The Artifacts of Everyday Life

We have lost Christopher Robin’s mother recently, and her estate and all her things must be settled. CR is back in England taking care of it. As you read this, I will photo-83be on my way.  It’s been challenging to stick to my writing schedule, worrying and feeling the upheaval, and that was my first thought for today’s blog—that I would talk about getting work done, making progress even when life turns upside down.

But it would be false because I haven’t been writing very much at all. I couldn’t tell you what I have been doing except taking a lot of walks and cooking like a crazy person. One night I sat down to a genuinely beautiful bowl of French onion soup, which happens to be one of my favorite comfort foods. The broth is a rich, deep vegetarian stock I’ve finally perfected after months of trying, the depth imparted by very slowly carmelized onions, and I was quite pleased as I admired it in the soup. Then I realized that I’d also baked the bread, a simple French bread that doesn’t keep well, so I make several baguettes and cut them in half and freeze them for later.

Such a cook I am! I thought to myself, digging in.

What has that to do with writing? It has a lot to do with my writing, actually. I seem to find stories in food and nourishment and the way we bring food to each other, the way we feed and coddle each other, the way some of us cook to heal or think or find connection to the simple act of feeding ourselves, creating something all in an hour or a day.

Cooking is what I do when I’m sad or lonely or need to think about a book—all of which I’ve felt here and there over the past week.

I’ve been thinking about the stories women leave behind, and how we can find them. I made sure CR knew to put aside all the photos until I got there, but I forgot to tell him to leave the kitchen alone. I want the chance to go through her cookbooks and recipes, make sure to gather her recipes, the ones she wrote by hand, anything that her mother might have written down, all the tidbits and notes women tuck into their cookbooks.  I don’t mean this to be sexist in anyway, but Gina was of a generation that took pride in cakes prepared just so for summer gatherings, and fluffy white rice dotted with fresh green peas.

Imagine my distress when I learned that CR’s brother had been in the kitchen all day today, “throwing things away.”  My dismay must have been written all over my face (we were Skyping), because he hurried to add, “The good news is, I’ve traded a tea set for stories from a WREN in the war.”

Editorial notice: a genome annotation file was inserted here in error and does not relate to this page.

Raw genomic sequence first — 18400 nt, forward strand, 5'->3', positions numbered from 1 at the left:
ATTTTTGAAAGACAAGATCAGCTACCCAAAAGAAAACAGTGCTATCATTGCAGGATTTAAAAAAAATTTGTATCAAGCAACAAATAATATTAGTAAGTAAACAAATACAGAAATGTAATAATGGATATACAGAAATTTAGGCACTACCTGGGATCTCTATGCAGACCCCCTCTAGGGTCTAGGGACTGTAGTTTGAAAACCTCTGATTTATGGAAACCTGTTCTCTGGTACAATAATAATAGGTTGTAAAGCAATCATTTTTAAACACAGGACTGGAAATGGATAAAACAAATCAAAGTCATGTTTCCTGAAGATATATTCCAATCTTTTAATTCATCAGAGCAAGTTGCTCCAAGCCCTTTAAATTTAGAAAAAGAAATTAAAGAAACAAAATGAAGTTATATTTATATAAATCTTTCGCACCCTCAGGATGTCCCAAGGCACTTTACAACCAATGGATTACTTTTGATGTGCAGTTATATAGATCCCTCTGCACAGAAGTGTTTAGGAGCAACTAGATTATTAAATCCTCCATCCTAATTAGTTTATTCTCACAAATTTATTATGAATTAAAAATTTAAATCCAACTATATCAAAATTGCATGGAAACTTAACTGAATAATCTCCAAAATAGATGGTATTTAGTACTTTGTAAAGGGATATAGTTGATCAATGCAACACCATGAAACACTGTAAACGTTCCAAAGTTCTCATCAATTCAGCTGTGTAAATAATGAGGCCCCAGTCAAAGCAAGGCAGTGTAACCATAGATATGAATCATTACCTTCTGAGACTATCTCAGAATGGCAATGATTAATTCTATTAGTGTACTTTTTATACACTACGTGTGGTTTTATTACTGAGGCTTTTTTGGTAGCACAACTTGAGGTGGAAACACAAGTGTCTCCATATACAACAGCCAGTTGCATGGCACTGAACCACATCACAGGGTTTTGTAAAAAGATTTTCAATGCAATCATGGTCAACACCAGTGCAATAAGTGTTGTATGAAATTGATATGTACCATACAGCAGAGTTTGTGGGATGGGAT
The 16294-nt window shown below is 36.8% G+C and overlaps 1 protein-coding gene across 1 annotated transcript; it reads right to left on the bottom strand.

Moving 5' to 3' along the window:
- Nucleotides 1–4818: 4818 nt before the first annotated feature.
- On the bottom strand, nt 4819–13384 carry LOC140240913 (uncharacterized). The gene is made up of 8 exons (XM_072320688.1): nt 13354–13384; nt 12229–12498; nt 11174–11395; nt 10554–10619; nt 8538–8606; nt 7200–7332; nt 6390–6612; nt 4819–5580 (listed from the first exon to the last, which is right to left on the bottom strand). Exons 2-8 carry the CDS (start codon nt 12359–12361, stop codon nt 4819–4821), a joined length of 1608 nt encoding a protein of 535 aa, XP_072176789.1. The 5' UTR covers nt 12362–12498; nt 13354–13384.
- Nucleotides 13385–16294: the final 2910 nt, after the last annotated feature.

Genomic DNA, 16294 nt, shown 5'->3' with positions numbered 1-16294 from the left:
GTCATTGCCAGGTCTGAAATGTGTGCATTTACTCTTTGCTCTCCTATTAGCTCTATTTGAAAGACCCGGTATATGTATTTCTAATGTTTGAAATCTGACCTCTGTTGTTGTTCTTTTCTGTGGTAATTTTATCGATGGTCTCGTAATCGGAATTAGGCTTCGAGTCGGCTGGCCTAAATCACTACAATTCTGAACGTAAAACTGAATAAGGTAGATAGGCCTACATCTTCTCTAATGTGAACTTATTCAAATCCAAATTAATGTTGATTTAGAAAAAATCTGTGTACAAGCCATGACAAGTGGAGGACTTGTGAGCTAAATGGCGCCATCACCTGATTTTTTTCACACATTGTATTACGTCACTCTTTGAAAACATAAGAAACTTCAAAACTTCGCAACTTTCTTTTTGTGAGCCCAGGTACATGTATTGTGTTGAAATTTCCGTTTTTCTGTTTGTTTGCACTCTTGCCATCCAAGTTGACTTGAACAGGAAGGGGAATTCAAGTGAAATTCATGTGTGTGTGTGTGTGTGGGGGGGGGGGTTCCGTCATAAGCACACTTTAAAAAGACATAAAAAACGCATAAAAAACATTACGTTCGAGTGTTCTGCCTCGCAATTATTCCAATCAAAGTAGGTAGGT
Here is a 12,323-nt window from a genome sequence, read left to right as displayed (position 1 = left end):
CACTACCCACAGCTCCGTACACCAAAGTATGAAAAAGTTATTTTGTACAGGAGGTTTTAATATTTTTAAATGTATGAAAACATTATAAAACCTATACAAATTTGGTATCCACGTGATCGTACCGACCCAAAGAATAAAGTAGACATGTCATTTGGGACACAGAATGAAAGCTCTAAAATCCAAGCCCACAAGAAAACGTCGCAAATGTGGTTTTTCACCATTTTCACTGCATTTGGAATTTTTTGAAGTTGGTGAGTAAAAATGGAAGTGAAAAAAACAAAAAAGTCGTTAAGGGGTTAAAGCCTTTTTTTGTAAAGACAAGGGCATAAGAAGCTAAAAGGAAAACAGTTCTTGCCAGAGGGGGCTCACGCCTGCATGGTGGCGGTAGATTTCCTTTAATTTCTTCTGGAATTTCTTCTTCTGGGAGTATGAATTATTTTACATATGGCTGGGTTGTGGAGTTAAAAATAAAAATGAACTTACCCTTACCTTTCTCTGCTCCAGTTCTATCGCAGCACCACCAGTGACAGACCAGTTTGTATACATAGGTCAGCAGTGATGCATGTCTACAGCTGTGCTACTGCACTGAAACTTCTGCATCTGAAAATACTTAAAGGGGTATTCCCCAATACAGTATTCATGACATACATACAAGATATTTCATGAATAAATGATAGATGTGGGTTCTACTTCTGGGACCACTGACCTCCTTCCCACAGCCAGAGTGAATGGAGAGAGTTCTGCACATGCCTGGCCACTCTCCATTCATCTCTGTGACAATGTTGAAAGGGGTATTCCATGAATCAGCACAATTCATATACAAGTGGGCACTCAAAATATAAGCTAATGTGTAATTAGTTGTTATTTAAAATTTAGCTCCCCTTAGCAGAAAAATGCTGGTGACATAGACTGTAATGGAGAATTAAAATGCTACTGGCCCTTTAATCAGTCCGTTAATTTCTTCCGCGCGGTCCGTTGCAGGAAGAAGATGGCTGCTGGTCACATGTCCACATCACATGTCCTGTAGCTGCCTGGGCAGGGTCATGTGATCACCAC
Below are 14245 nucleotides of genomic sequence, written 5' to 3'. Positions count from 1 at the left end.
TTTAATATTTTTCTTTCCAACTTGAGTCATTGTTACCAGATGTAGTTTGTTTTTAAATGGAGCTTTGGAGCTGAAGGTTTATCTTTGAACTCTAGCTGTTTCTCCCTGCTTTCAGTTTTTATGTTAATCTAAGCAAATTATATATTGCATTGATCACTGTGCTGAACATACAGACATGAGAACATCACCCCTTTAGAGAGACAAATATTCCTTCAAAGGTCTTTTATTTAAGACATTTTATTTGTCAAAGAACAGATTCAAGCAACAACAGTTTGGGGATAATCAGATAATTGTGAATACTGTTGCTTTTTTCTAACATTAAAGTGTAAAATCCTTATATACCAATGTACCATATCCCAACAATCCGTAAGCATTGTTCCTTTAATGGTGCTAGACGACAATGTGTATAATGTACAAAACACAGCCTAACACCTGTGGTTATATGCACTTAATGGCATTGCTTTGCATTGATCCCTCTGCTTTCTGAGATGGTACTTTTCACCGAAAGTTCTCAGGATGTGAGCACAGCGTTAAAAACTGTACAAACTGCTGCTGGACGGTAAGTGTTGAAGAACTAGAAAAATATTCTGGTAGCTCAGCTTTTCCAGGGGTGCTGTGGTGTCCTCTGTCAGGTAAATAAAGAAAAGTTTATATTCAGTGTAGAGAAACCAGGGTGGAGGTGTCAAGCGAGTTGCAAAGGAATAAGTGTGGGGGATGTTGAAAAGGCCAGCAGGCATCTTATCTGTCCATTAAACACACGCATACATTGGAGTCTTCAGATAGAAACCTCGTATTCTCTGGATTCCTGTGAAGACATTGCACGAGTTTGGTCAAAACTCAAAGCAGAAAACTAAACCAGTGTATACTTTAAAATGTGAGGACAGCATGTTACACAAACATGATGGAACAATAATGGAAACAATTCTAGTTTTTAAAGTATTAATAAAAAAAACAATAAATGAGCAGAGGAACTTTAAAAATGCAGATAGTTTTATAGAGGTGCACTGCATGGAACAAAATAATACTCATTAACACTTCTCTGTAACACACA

Which didn’t entirely allay my dismay, but it will be a very sweet afternoon. I’ll gobble her stories like cream from a cake.

Women leave their stories in different ways.  Often, they are left behind in the record of the splattered cookbooks they used over and over, through the decades.  I have a cookbook that my grandmother gave me when I was married, and she wrote in it in several places, noting a recipe that reminded her of childhood.  My ex used the cookbook a lot, and it ended up stained and marked by twenty years of fried this and gravied that.  It reminds me—kindly, warmly—of both of them now.  Our own Jael McHenry wrote powerfully and poignantly of the power of the recipes left behind in The Kitchen Daughter.

My grandmother left behind a cedar chest full of letters, hundreds and hundreds of them, all handwritten. Some were even from me and my siblings and my mother. There were a few from my grandmother’s mother, who died when my grandmother was very young.  It was eerie to see her handwriting on the page, talking about normal things.  In some letters, the women talked about keeping the children in because of a polio epidemic.  The swimming pools were closed, and the movie theaters and everyone was hot and irritable.   Those letters are a treasury of ordinary life, just as recipes and cookbooks can be.

I’ve kept a thousand million words of ordinary life (often cranky or petty or small, but now and then beautiful, kind, inspired, thoughtful) in journals I’ve been writing since grade school.  I sometimes considered burning them all, but my eldest son was absolutely horrified and begged me not to ever do that.  They contain my story, he said. He doesn’t want that story burned.

The journals go along with my recipes and the cookbooks, some now abandoned as I move to new cuisines, new ways of doing things. The history is in their existence. The French phase, when I was teaching myself with Julia Child. The Rodale phase, when my children were small and I took care to keep processed food away from their rosebud little mouths.

The history of our lives is found in the artifacts of every day life. As novelists, our job is to tease stories out of the things left behind, or scattered over a garage sale tale.  Or sometimes, you can get lucky and get a woman’s story for the trade of a tea set. I’ll have to let you know how that goes.  (A WREN! Imagine!)

Do you see stories in cookbooks and artifacts? Do you have artifacts—family or found—that beg you to tell their stories? What artifacts do men leave? How do we piece the stories of their lives? 

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About Barbara O'Neal

Barbara O'Neal has written a number of highly acclaimed novels, including 2012 RITA winner, How To Bake A Perfect Life, which landed her in the Hall of Fame. Her latest novel, The All You Can Dream Buffet has just been released by Bantam Books in March. A complete backlist is available here.

Comments

  1. says

    My family owns a house on the historical register (for those interested, pictures are here: http://anamericandowntonabbey.blogspot.com/2013/02/in-my-fathers-house.html). The house was built by my great-grandfather. He was a dry goods merchant with really good taste, so he picked all the furnishings. The house has never been remodeled, and all the furnishings are still there, right down to knitting his daughters left in a drawer.

    I used to always think of the house as one of those you’d find in a mystery novel, and maybe one day, I’ll do one set there. But I’ve used it as a boarding house in my current novel, and it was the basis on the idea for the next novel.

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  2. Jeanne Kisacky says

    Hi Barbara, sorry to hear of your loss. In my family food was always comfort, and cooking it was part of the grieving/loving duality. So I’m totally with you on the interest of family recipes and cookbooks.

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  3. says